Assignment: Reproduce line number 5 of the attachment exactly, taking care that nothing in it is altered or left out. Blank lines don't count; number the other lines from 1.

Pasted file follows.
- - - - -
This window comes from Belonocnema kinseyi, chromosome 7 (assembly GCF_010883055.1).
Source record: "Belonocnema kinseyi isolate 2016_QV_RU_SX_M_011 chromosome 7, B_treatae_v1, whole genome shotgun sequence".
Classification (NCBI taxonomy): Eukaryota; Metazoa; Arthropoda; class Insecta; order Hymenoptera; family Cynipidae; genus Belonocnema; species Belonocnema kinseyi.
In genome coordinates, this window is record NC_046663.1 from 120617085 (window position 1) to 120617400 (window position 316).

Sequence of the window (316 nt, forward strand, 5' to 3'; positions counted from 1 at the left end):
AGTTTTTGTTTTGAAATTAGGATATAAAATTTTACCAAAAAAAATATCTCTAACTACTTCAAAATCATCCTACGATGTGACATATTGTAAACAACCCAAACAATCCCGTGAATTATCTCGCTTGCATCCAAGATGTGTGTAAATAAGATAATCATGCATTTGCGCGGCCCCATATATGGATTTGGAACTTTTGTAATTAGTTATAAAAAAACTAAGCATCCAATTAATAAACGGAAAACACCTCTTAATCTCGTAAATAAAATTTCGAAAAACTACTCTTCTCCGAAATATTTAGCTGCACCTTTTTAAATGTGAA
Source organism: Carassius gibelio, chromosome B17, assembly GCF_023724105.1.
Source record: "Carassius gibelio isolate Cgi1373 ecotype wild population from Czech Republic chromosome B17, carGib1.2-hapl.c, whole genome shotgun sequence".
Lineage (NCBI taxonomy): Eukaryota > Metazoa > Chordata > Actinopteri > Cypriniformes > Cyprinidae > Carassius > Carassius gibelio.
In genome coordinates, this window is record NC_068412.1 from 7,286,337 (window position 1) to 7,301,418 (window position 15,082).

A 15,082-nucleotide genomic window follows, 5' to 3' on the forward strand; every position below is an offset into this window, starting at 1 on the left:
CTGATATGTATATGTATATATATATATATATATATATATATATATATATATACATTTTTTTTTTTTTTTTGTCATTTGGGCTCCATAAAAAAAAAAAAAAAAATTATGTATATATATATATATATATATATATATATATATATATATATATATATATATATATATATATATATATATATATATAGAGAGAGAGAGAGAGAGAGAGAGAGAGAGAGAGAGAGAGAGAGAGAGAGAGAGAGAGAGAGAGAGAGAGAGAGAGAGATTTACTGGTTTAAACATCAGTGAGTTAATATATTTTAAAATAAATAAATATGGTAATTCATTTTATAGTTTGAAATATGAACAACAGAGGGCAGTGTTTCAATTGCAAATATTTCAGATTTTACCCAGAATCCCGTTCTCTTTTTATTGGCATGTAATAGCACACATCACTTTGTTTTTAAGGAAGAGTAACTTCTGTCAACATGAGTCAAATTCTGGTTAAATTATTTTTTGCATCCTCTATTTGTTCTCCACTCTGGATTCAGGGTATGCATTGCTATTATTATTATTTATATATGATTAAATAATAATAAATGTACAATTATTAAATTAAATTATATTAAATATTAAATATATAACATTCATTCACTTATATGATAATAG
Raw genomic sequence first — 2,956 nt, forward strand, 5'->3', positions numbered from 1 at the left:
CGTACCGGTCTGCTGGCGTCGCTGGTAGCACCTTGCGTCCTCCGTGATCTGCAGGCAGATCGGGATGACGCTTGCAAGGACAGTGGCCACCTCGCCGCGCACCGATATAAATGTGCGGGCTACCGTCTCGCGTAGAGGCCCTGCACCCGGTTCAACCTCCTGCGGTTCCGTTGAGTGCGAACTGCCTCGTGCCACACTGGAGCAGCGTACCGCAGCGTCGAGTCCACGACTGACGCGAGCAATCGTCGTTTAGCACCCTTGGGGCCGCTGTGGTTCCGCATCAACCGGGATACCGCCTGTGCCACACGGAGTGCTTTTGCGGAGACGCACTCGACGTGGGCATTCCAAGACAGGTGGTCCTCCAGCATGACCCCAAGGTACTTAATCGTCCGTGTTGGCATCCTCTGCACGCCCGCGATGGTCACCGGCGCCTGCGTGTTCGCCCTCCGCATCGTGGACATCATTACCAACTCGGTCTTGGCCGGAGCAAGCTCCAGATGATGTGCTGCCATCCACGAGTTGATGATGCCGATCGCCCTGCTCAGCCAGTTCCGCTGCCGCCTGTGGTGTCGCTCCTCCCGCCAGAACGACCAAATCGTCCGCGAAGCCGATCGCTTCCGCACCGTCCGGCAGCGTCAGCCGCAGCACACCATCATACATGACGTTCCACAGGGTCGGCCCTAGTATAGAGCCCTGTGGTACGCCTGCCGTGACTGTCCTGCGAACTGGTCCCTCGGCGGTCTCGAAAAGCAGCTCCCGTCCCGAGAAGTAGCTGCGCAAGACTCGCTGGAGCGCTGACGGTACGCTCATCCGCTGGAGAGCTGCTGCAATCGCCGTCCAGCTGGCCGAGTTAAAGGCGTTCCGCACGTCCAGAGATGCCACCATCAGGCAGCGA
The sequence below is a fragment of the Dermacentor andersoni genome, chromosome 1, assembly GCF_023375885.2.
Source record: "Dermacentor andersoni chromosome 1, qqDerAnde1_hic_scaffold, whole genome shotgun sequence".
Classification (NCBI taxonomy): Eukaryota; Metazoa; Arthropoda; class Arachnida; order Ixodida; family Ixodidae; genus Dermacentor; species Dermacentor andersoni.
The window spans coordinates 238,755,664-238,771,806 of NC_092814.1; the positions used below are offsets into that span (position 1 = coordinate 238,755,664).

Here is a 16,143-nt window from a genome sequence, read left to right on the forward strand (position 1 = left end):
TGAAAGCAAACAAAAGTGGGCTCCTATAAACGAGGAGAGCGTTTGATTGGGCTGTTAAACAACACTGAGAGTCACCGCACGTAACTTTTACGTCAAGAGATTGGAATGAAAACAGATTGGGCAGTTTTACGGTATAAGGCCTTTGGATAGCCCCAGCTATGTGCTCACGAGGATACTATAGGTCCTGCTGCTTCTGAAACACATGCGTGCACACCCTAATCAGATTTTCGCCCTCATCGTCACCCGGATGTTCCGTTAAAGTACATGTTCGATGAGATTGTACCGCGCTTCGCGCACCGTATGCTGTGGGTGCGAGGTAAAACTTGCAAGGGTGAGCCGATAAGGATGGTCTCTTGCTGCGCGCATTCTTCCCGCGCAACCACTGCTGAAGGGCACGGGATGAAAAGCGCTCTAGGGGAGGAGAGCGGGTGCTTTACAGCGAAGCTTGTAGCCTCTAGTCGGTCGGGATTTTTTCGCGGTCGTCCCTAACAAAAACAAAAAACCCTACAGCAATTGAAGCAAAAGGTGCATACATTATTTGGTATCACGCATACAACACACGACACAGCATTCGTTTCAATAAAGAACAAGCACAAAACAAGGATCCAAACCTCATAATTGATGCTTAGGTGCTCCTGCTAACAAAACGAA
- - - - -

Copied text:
Sequence of the window (316 nt, forward strand, 5' to 3'; positions counted from 1 at the left end):